Study examines how maple trees fare tapping

Featured

copyright the Chronicle June 14, 2017

 

by Tena Starr

 

The Proctor Maple Research Center in Underhill has launched a first-of-its kind study. It’s looking at the long-term effects of tapping a maple tree.

Like others, Derby sugarmaker Steve Wheeler said he was astonished that concrete information about how drilling holes into a tree and sucking its sap out year after year hasn’t previously been collected.

Mr. Wheeler, who is an organic sugarmaker, said he was among those who called for the study. Organic sugarmakers as well as those whose land is in the Current Use program, are required to follow best practices for sugaring. Among other things, they want scientific, rather than anecdotal, data to support those best practices, Mr. Wheeler said.

“I’m one of the guys who has said, hey, we really need this study. The whole thing about organic is it’s about the long-term sustainability of the sugarbush.”

Research assistant professor Abby van den Berg at the Proctor Center said the study will last ten years. The goal is to collect empirical data on what effect tapping and collecting sap has on the health and growth of maples.

The fact that no one has ever studied that rather big subject is, in part, because “we have been doing this for a hundred plus years over and over again, and the trees are still healthy and thriving,” said Ms. van den Berg about sugaring. “That, anecdotally, gives us the answer to that question. We know we are not detrimentally impacting trees when we’re following good practices.”

To read the rest of this article, and all the Chronicle‘s stories, subscribe to the online edition below:

Annual online subscription

Short-term online subscription

Print subscription

(To find a particular article, search for the corresponding edition of the newspaper)

Share

In Coventry, Diaz is out, Barlow is in — at least for now

Featured

copyright the Chronicle June 14, 201

by Elizabeth Trail

 

COVENTRY — After a week of dramatic twists and turns, David Barlow has been appointed to serve as what Coventry Select Board members called a “temporary interim” town clerk and treasurer.

He will serve until the select board can review applications and appoint someone to do the jobs until March, when Town Meeting voters will fill the jobs for the two years remaining in former Town Clerk and Treasurer Cynthia Diaz’ term.

At midnight on Friday, the clock ran out on Ms. Diaz’ chance to line up the bond she needed in order to keep her job. Under state law, the positions were automatically vacated.

It seemed like the end of the road for the embattled town clerk and treasurer, who has been re-elected again and again despite years of questionable audits and complaints about her bookkeeping.

But just hours before Friday’s special select board meeting, the Orleans County Sheriff’s Department served select board Chair Mike Marcotte with a complaint alleging that the May 24 special meeting hadn’t been properly warned.

To read the rest of this article, and all the Chronicle‘s stories, subscribe to the online edition below:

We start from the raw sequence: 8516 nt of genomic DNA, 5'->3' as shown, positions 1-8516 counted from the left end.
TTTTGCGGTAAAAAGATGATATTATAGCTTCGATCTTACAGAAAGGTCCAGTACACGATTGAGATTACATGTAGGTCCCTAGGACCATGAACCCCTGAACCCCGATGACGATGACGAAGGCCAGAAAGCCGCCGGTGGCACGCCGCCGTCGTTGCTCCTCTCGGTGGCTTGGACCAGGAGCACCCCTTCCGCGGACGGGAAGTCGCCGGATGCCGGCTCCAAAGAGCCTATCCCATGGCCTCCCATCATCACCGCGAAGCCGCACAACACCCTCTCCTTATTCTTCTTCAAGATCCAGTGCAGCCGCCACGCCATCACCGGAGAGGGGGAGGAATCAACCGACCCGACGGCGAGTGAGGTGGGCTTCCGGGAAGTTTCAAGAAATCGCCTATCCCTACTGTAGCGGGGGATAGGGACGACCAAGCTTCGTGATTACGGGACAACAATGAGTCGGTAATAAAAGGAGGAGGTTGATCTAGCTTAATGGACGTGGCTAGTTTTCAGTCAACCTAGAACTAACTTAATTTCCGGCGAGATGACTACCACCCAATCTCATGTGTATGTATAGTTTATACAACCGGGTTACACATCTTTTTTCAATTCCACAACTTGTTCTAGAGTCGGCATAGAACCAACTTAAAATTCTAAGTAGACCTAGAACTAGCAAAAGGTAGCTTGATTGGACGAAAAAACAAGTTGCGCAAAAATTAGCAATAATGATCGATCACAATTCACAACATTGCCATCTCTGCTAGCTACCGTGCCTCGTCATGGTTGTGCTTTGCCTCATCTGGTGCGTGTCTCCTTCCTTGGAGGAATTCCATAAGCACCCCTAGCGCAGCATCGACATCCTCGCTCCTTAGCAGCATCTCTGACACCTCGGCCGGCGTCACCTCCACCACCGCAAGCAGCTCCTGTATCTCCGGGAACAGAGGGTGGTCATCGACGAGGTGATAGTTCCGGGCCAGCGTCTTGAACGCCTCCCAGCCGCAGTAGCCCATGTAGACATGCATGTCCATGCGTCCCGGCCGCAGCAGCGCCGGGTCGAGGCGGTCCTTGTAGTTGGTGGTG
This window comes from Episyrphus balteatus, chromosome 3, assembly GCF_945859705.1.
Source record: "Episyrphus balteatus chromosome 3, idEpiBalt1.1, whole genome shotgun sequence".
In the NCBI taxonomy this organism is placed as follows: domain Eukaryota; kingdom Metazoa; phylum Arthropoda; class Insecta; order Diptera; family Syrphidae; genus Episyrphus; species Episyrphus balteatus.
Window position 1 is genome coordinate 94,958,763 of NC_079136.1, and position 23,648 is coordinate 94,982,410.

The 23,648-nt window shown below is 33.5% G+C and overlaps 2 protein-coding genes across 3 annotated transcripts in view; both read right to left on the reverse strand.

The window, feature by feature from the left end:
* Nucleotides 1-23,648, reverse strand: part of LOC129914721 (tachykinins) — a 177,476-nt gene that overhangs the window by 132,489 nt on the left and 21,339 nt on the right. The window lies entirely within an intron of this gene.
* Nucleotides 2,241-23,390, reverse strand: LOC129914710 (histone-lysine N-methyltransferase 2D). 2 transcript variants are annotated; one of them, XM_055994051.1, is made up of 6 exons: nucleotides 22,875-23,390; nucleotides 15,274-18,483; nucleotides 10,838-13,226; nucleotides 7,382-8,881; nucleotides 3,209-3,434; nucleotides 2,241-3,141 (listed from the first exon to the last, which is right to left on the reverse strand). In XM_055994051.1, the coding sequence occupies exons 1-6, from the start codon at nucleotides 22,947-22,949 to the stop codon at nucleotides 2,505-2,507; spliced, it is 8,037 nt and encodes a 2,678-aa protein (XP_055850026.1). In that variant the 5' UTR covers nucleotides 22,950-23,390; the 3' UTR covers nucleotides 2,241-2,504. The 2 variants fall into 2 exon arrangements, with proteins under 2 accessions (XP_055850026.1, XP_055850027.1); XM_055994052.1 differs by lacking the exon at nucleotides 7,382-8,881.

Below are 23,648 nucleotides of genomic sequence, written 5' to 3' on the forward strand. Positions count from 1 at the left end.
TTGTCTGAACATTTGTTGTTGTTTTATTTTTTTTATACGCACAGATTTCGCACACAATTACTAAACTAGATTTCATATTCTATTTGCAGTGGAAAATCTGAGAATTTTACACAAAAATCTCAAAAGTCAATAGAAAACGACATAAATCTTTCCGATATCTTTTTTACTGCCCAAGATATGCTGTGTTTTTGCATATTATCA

Annual online subscription

Short-term online subscription

Print subscription

(To find a particular article, search for the corresponding edition of the newspaper)

Share

Rabid bat found in Newport Center

Featured

copyright the Chronicle June 7, 2017

by Elizabeth Trail

 

NEWPORT CENTER — A week ago, veterinarian Selena Hunter went back to her office for an evening emergency. When she pulled into the driveway, she saw a bat fluttering on the ground.

The bat came toward Ms. Hunter when she approached it, so she scooped it into a container with a shovel. The next day Game Warden Jenna Reed took it to the state Health Department for testing.

On Monday, word came back from the lab that the bat had rabies.

No one knows how long the little animal had been fluttering around the neighborhood.

“It was right in the village, three feet from the clinic steps,” Dr. Hunter said.

Her clients with their sick pet had been watching the grounded bat while they waited for her to arrive.

“It could have gone into a yard with a child,” Dr. Hunter said.

And the big unknown is where did this bat originate from? she wondered.

“How far did it travel? Where was it infected?”

People in and around Newport Center need to be sure that their pets — especially cats — are up to date on their shots, she said.

To read the rest of this article, and all the Chronicle‘s stories, subscribe to the online edition below:

Annual online subscription

Short-term online subscription

Print subscription

(To find a particular article, search for the corresponding edition of the newspaper)

Share

Former Candlepin has new owners

Featured

copyright the Chronicle June 7, 2017

 

by Tena Starr

 

BARTON — The former Candlepin restaurant, long empty, has been sold to Matthew Wright and Cassy Moulton of Derby.

The couple does not currently plan to turn the property back into the full-service restaurant it was throughout most of its life.

The purchase happened rather quickly, Ms. Moulton said, and ideas are still swirling around in the new owners’ heads. For the moment, however, they know for sure that Ms. Moulton’s catering business will operate out of the former restaurant, and it’s almost guaranteed there will be an ice cream shop there, as well.

It’s a long-term project, Ms. Moulton said. The property needs maintenance, and the first stage will be to fix it up. Besides the restaurant, there’s a big house, and the barn, which, at one time, housed a popular bowling alley. That building has problems with both mold and its roof.